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Farm, power sectors defy monsoon deficit

DECCAN CHRONICLE | R. AYYAPPAN
Published Aug 13, 2015, 1:21 pm IST
Updated Mar 28, 2019, 5:27 am IST
Short rain spells have given farmers more field time
Representational image
 Representational image
THIRUVANANTHAPURAM: The monsoon deficit of over 30 per cent might look alarming but cataclysms, or even minor upheavals, that are normally triggered by a poor monsoon season are surprisingly not seen manifested in the two sectors that are heavily dependent on the generosity of the rains: agriculture and power.
 
“The agriculture sector has not yet been affected by the poor monsoon this time,” said R. Haley, former director of Agriculture. “The intensity might be low but the state has been getting intermittent rains. These short non-destructive spells of rainfall have allowed local vegetable farmers more field time,” he said.
 
Haley estimates that local vegetable production, aided by what he calls a “benign”monsoon, will increase by 15-20 per cent this year. “Onam will be especially richer with the presence of local leafy vegetable varieties,” he added. Coconut farmers, too, seem blessed. “The long gap between spells has helped perennial crops like coconut in no small measure,” said Binesh, senior agriculture officer.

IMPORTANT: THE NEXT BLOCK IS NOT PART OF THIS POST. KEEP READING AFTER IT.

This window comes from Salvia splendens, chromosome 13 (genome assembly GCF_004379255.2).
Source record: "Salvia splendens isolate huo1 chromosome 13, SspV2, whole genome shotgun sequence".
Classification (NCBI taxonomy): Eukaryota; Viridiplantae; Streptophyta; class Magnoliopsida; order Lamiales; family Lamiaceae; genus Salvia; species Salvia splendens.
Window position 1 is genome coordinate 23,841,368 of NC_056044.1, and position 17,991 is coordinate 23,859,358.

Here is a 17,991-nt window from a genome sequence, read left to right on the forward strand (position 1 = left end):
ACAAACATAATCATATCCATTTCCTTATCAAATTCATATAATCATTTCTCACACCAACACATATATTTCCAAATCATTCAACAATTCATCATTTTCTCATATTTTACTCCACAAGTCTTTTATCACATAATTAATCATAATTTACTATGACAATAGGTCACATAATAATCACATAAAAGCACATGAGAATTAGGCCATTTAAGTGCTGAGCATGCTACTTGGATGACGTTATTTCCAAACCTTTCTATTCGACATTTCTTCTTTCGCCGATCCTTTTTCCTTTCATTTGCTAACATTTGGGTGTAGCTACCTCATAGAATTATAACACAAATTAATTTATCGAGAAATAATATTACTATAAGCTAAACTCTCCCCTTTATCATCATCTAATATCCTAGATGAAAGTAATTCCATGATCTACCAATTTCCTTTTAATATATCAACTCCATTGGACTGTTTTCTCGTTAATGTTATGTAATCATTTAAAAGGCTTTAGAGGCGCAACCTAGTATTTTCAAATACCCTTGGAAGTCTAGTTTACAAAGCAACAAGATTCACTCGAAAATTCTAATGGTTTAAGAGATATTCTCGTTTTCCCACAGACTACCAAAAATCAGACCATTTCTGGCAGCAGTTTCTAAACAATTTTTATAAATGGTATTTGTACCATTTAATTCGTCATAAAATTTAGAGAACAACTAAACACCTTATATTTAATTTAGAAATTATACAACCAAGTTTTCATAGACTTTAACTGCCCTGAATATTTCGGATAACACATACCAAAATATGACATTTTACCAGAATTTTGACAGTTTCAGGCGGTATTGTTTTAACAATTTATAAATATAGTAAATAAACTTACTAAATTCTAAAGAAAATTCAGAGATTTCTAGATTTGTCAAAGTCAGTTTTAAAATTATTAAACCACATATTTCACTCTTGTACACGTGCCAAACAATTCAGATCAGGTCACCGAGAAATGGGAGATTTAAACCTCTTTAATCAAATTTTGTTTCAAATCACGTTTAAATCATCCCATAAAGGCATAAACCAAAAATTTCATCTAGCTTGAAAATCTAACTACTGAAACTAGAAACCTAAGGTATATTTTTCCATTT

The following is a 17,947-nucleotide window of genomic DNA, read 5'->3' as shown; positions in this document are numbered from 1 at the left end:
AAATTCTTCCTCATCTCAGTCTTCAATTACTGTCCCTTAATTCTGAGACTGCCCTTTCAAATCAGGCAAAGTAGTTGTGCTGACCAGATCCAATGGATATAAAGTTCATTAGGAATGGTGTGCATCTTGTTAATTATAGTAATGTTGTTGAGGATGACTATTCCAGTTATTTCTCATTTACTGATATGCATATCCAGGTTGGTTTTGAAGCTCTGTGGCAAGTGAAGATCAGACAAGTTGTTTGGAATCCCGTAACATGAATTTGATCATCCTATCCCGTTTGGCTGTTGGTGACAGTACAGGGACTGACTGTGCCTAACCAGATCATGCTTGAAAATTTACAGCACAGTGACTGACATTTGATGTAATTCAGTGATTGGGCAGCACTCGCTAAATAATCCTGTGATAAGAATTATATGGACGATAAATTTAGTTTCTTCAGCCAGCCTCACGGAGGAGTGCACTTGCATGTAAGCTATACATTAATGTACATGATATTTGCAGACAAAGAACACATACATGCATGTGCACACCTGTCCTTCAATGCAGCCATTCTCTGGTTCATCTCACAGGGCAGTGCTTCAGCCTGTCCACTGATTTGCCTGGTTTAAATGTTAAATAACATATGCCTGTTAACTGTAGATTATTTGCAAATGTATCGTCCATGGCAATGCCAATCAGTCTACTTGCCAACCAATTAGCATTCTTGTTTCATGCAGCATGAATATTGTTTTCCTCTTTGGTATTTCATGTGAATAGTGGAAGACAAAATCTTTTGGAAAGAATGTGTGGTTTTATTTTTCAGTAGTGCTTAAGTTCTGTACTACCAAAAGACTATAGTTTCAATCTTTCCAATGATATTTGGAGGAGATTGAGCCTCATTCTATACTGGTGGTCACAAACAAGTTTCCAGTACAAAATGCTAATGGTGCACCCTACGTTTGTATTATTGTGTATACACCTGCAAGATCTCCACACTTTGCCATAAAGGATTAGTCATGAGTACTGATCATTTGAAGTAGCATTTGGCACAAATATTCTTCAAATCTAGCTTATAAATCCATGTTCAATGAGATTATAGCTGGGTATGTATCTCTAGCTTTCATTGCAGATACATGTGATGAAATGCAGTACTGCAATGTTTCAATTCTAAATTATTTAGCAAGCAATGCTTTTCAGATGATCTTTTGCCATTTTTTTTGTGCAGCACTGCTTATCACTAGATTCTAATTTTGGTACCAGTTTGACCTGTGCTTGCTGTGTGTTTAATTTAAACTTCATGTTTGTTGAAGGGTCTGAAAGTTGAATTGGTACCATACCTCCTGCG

“Heavy summer showers had helped farmers to dig basins around the base of the coconut tree where manure could be applied. And then, calm and spaced-out monsoon ensured that the manure did not leach along with rainwater,” Binesh said. Paddy, however, could be affected. “The summer showers that extended deep into May have already delayed our first crop. It can be harvested only weeks after Onam. It now looks almost certain that paddy farmers will lose money,” said Janata Dal leader Krishnankutty, an expert farmer.
 
Binesh too felt that the second paddy crop (mundakan) could be affected if the rains remained weak during the end of August, when paddy seedlings are transplanted. “Fields should have ankle-high water during this period,” Binesh said.
 
The power sector too has remained largely insulated. KSEB Limited has limited its hydel generation, thus saving water in its reservoirs, but has also managed to keep its purchase from costly stations to a relatively insignificant 0.32 MU; last year same time, it was nearly 5 MU. Sound planning has allowed KSEBL to source nearly 50 per cent of its needs from cheap central generating stations.
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Location: Kerala




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